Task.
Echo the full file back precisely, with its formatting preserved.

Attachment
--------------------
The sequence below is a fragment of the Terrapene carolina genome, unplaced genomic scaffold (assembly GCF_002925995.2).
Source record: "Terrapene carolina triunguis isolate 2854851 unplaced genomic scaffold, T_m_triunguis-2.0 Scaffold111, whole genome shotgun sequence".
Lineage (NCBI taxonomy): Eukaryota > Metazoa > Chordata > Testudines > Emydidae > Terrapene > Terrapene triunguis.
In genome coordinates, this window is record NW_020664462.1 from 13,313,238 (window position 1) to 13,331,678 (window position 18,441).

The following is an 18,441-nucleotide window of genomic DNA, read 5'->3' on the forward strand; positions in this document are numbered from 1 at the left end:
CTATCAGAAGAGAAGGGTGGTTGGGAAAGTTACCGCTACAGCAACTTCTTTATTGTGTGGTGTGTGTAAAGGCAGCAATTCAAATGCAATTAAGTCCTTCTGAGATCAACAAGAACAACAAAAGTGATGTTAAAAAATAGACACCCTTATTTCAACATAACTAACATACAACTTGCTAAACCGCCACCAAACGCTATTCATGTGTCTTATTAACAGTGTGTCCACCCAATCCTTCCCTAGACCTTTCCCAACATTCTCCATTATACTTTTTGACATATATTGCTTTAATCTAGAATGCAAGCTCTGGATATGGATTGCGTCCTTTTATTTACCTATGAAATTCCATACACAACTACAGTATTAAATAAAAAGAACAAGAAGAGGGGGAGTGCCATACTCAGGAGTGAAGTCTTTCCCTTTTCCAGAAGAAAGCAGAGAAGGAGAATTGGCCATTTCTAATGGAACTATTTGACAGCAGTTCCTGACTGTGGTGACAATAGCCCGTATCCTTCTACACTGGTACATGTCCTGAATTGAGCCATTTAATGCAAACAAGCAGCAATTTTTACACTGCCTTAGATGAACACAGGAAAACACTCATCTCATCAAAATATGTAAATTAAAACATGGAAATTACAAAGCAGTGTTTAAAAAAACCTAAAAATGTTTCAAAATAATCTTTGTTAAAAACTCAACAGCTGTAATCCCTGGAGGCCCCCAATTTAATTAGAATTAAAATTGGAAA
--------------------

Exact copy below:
The sequence below is a fragment of the Terrapene carolina genome, unplaced genomic scaffold (assembly GCF_002925995.2).
Source record: "Terrapene carolina triunguis isolate 2854851 unplaced genomic scaffold, T_m_triunguis-2.0 Scaffold111, whole genome shotgun sequence".
Lineage (NCBI taxonomy): Eukaryota > Metazoa > Chordata > Testudines > Emydidae > Terrapene > Terrapene triunguis.
In genome coordinates, this window is record NW_020664462.1 from 13,313,238 (window position 1) to 13,331,678 (window position 18,441).

The following is an 18,441-nucleotide window of genomic DNA, read 5'->3' on the forward strand; positions in this document are numbered from 1 at the left end:
CTATCAGAAGAGAAGGGTGGTTGGGAAAGTTACCGCTACAGCAACTTCTTTATTGTGTGGTGTGTGTAAAGGCAGCAATTCAAATGCAATTAAGTCCTTCTGAGATCAACAAGAACAACAAAAGTGATGTTAAAAAATAGACACCCTTATTTCAACATAACTAACATACAACTTGCTAAACCGCCACCAAACGCTATTCATGTGTCTTATTAACAGTGTGTCCACCCAATCCTTCCCTAGACCTTTCCCAACATTCTCCATTATACTTTTTGACATATATTGCTTTAATCTAGAATGCAAGCTCTGGATATGGATTGCGTCCTTTTATTTACCTATGAAATTCCATACACAACTACAGTATTAAATAAAAAGAACAAGAAGAGGGGGAGTGCCATACTCAGGAGTGAAGTCTTTCCCTTTTCCAGAAGAAAGCAGAGAAGGAGAATTGGCCATTTCTAATGGAACTATTTGACAGCAGTTCCTGACTGTGGTGACAATAGCCCGTATCCTTCTACACTGGTACATGTCCTGAATTGAGCCATTTAATGCAAACAAGCAGCAATTTTTACACTGCCTTAGATGAACACAGGAAAACACTCATCTCATCAAAATATGTAAATTAAAACATGGAAATTACAAAGCAGTGTTTAAAAAAACCTAAAAATGTTTCAAAATAATCTTTGTTAAAAACTCAACAGCTGTAATCCCTGGAGGCCCCCAATTTAATTAGAATTAAAATTGGAAA